My first takeaway is one that I go back to really often, especially when I'm stuck. As a set designer, when I’m sketching out a scene-- any scene— whether it's a Late Night skit, Hamlet Act IV scene iii, or “Luck be a Lady” from Guys and Dolls, I don't start with the set or the lighting or the special effects. That's kinda huge, no? The set designer doesn't start with the set! So where I start? I draw only what’s necessary to depict the action of the scene. If I'm designing Romeo and Juliet Act II scene ii, I know right away that Juliet has to be up on a balcony, forlorn and wistful. Romeo is down below about to surprise his true love. Not much else is needed to tell the story in that scene. (And Baz Luhrmann would tell you you don’t even need the balcony. He did it with a pool.) I'm not worried about what the backdrop looks like or the lighting or the style of architecture that best describes the palace. That's all icing on the cake. The same holds true for any two page spread in any picture book. Establish the characters' relationships correctly and put down on paper only what you need to complete the action in the script. Once that's solid you can get to bells and whistles. I always draw characters first and backgrounds second. (It has nothing to do with the fact that I don't like drawing backgrounds. I pinky swear.)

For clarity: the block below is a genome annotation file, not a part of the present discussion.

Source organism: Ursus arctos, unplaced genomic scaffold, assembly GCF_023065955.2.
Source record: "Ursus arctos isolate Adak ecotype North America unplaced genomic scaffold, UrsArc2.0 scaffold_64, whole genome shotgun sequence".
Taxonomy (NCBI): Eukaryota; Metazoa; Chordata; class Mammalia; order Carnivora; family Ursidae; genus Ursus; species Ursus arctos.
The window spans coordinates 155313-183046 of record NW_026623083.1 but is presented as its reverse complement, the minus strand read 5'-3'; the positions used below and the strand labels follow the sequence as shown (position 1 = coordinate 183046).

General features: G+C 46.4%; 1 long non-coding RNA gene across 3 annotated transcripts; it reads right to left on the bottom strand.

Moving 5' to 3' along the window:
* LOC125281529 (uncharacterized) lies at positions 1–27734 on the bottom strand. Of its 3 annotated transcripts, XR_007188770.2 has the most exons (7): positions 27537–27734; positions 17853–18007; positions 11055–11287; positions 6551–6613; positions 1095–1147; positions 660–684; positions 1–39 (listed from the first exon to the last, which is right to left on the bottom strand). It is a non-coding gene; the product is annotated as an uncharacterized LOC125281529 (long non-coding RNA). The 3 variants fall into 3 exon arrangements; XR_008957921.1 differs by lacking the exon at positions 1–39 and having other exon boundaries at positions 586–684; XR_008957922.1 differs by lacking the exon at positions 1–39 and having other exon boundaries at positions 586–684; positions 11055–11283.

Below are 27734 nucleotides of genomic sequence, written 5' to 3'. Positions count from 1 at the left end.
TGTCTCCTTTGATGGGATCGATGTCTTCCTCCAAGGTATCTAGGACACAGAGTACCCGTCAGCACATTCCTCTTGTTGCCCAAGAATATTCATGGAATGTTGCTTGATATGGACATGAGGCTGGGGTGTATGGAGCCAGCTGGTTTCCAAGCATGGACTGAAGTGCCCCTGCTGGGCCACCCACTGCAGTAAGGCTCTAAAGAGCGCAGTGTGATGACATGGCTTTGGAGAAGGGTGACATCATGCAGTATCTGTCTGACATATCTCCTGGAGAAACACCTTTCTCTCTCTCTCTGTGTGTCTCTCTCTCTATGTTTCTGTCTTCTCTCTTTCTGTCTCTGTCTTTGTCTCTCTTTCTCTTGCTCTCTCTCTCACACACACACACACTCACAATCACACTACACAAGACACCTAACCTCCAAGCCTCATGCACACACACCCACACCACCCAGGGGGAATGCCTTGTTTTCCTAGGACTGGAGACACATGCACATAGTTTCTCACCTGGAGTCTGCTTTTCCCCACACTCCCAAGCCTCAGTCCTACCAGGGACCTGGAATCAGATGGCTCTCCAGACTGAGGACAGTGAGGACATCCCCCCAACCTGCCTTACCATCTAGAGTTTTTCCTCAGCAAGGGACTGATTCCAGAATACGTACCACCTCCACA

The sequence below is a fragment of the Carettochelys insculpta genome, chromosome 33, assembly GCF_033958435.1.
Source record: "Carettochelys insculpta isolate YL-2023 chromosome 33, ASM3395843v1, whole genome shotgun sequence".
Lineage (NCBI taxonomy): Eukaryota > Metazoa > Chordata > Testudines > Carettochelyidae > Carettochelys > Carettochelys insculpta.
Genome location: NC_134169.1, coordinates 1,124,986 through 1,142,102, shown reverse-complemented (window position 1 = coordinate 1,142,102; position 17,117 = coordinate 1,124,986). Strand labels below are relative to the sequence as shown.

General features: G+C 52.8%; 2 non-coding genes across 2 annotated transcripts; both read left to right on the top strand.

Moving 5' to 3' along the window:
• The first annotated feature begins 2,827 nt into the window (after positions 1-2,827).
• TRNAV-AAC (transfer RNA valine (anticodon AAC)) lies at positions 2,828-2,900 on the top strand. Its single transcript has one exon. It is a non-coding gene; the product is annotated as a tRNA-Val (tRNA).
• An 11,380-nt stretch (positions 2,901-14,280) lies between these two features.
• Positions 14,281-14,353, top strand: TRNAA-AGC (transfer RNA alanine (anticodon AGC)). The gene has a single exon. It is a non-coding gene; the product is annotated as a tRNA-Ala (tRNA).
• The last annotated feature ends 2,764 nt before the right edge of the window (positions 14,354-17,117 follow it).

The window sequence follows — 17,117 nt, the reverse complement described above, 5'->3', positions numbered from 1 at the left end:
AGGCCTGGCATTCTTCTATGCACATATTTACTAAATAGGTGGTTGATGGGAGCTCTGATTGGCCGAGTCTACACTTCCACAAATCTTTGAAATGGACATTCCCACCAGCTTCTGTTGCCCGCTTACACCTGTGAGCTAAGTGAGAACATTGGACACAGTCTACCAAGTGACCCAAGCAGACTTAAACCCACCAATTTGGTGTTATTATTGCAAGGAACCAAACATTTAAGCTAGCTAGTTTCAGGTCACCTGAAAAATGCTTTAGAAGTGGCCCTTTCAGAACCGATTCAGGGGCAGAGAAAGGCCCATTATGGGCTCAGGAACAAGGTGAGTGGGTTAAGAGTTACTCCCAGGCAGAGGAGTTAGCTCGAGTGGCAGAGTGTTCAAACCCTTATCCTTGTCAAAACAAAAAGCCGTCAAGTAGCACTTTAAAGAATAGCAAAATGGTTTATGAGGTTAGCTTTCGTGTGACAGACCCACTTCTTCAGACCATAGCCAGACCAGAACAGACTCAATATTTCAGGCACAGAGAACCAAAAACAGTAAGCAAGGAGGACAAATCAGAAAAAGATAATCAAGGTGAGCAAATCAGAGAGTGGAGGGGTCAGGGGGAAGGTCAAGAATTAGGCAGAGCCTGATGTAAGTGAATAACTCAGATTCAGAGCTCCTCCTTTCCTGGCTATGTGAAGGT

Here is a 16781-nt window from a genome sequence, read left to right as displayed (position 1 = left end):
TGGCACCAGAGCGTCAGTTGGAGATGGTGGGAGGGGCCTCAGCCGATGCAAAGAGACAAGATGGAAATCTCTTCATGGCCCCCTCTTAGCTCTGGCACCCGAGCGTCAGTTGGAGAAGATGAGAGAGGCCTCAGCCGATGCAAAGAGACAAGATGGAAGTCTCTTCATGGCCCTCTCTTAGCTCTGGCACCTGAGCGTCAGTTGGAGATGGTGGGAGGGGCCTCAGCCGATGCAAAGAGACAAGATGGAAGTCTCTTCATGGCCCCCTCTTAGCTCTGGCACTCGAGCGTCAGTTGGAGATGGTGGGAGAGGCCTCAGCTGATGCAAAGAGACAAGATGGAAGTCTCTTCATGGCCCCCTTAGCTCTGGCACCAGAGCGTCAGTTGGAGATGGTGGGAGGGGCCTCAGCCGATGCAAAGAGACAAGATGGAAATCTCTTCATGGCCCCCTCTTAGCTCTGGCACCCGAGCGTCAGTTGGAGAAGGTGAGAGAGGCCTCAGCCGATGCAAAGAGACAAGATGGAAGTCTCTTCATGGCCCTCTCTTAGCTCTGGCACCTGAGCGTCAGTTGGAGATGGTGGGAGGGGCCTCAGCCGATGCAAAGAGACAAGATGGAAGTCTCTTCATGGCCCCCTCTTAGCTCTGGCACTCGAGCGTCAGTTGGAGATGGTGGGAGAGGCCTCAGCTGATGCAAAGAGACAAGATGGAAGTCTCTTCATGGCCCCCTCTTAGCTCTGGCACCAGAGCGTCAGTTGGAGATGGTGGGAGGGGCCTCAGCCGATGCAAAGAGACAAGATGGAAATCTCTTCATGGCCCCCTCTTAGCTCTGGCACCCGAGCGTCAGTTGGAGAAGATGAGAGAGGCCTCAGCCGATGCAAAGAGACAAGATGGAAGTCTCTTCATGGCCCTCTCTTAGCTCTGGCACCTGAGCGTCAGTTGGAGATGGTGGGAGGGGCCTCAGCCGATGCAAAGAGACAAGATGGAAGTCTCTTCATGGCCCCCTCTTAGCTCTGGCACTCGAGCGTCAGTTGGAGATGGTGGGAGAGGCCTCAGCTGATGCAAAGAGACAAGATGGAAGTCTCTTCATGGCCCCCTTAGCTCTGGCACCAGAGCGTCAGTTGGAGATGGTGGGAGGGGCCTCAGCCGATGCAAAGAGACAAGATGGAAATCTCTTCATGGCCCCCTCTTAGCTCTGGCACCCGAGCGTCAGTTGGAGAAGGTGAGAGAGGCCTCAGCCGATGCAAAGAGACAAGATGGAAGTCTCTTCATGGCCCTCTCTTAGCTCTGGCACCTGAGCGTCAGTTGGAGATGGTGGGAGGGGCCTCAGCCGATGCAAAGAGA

|Rough Sketch "Luck be a Lady" circa 1997. Don't judge harshly|
|Got the characters down. The emotion is clear. Backgrounds come later.|
|Establishing shot of the Brady Bunch house.|
|Establishing shot of Mr. Particular's house.|
By day, Jason is a set designer for television, with credits that include The Meredith Vieira Show, Late Night with Conan O’Brien, and The Late Show with David Letterman. By night,
Jason is an author and illustrator of children's books. You can find his debut picture book, Mr. Particular: The World's Choosiest Champion on shelves in bookstores everywhere. See more of Jason's work at www.jasonkirschner.com. Follow him on twitter @jason_kirschner .